Pakistan scrambles to protect China’s “Silk Road”

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Chastened by the Islamic State’s claim to have killed two kidnapped Chinese teachers, Pakistan is beefing up security around Chinese citizens streaming into the country on the back of Beijing’s “Belt and Road” infrastructure splurge.

China has often urged Pakistan to improve security after pledging around $57 billion to build power plants, railways, and roads that will cross the Himalayas to connect western China with Pakistan’s Arabian Sea port of Gwadar.

Pakistani officials have outlined to Reuters extensive security plans that include thousands-strong police protection forces, tighter monitoring of Chinese nationals, and in the province of Baluchistan – where the two teachers were kidnapped on May 24 – a review of security arrangements.

The protection forces will buttress a 15,000-strong army division set up specifically to safeguard projects in the China-Pakistan Economic Corridor (CPEC) initiative, which has been credited with rejuvenating Pakistan’s $300 billion economy.

“We are already alert, but this incident has made us extra vigilant over Chinese security,” said Amin Yousafzai, deputy inspector general of police for the southern province of Sindh, which is home to about 50 million people.

Sindh is raising a protection unit of about 2,600 police officers to help safeguard 4,000 Chinese working on CPEC projects, and another 1,000 working in other businesses.

Khyber Pakhtunkhwa province, which signed billions of dollars in contracts with Chinese companies, is also conducting a census of Chinese nationals and raising a force of about 4,200 officers to protect foreigners.

Baluchistan would “review the whole security arrangement” and Chinese nationals who come in a private capacity should inform the authorities about their activities, said Anwaar-ul-Haq Kakar, spokesman for the provincial government.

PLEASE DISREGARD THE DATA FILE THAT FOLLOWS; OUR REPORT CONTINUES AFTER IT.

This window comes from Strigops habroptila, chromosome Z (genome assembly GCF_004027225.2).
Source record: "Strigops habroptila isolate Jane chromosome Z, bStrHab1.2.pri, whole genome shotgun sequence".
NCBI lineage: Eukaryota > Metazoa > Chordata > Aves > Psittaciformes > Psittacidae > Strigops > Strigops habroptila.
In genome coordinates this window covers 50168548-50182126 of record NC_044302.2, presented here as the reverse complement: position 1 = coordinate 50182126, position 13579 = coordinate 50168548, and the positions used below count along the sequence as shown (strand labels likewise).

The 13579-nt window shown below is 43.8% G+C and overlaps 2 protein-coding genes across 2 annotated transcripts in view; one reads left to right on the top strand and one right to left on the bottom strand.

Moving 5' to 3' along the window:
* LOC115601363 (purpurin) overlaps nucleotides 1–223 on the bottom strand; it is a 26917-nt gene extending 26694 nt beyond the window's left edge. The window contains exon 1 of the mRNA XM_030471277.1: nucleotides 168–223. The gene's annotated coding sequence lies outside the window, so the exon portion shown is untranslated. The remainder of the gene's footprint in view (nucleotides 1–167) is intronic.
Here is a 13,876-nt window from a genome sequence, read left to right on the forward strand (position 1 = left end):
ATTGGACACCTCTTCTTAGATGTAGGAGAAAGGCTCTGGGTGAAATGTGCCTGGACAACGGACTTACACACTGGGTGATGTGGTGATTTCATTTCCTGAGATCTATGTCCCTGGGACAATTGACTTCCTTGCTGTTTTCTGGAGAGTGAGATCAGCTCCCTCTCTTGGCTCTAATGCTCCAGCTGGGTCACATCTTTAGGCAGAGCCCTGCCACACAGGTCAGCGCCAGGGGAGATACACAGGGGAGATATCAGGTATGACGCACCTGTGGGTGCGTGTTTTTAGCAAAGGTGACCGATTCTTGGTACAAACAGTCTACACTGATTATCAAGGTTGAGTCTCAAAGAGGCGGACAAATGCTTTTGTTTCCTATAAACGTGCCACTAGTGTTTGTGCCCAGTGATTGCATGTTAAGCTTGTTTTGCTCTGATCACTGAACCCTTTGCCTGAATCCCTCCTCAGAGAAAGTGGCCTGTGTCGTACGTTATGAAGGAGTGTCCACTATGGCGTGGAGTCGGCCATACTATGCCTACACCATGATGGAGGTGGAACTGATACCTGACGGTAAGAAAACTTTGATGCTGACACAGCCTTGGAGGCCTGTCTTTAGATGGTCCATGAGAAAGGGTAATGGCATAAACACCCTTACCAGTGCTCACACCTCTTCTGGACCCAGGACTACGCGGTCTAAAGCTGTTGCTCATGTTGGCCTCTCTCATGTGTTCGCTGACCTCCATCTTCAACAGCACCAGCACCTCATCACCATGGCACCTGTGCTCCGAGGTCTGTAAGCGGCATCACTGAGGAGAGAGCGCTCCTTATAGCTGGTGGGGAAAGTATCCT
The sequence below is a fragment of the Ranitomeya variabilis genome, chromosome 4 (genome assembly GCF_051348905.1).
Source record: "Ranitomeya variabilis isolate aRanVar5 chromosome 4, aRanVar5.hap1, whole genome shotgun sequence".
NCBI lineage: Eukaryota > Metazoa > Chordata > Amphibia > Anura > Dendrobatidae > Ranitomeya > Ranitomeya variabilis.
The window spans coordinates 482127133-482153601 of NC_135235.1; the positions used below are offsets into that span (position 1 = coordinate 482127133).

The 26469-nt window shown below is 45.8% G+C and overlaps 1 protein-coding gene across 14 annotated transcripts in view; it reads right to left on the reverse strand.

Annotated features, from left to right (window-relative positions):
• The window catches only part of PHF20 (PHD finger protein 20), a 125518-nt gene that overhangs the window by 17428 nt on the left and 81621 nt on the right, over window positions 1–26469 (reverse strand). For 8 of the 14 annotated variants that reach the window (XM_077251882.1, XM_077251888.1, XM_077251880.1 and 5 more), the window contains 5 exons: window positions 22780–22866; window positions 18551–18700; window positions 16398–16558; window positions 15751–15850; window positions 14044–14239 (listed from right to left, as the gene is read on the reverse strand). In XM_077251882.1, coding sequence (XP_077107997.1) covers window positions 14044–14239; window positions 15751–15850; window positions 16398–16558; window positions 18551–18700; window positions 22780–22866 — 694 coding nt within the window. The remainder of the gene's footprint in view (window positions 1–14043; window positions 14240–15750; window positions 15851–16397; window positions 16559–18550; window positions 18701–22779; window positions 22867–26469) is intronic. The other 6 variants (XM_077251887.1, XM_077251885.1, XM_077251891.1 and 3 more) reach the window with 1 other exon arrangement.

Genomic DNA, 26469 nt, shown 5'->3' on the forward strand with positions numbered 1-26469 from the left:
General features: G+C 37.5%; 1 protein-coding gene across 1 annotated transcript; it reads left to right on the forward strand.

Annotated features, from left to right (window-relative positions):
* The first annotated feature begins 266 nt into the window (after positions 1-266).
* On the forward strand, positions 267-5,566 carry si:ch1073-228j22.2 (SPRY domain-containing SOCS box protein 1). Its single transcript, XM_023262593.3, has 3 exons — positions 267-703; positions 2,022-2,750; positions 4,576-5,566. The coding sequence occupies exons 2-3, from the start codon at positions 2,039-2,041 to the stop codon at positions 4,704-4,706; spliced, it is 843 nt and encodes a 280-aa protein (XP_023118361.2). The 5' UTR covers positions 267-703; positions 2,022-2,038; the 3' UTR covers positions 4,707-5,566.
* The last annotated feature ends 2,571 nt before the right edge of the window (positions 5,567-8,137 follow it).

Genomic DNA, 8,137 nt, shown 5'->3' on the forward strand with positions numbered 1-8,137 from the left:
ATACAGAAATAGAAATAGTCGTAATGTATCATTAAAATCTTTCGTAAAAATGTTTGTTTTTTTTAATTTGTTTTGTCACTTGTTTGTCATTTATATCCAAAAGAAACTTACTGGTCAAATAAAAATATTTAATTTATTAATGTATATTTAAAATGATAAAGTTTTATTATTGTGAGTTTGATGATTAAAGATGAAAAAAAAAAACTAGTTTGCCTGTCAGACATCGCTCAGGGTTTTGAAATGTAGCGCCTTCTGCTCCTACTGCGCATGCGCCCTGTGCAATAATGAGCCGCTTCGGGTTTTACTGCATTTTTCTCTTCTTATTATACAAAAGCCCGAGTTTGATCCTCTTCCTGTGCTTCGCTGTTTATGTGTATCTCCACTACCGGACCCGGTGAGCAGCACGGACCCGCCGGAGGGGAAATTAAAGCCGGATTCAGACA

The number of militant attacks in Pakistan has fallen sharply in recent years, but violent Islamist groups still pose a threat, and in Baluchistan separatists opposed to CPEC also carry out attacks.

The Islamic State killings were a rare attack on Chinese nationals in Pakistan, but the incident has unnerved Islamabad and the growing Chinese community.

Miftah Ismail, a state minister involved in CPEC planning, said Pakistan had devoted huge resources to improving security and Chinese investors should not be put off by a one-off attack.

“The country’s security situation has improved,” Ismail said.

The scale of the task facing security agencies is increasing by the day as more Chinese entrepreneurs arrive to set up businesses. Most stay in big cities, but some venture into riskier areas.

The challenge for authorities will increase in 2018, when the corridor is due to become operational and trucks ferrying goods to and from China cross more than 1,000 km (620 miles) of road in remote Baluchistan areas currently off-limits to foreigners.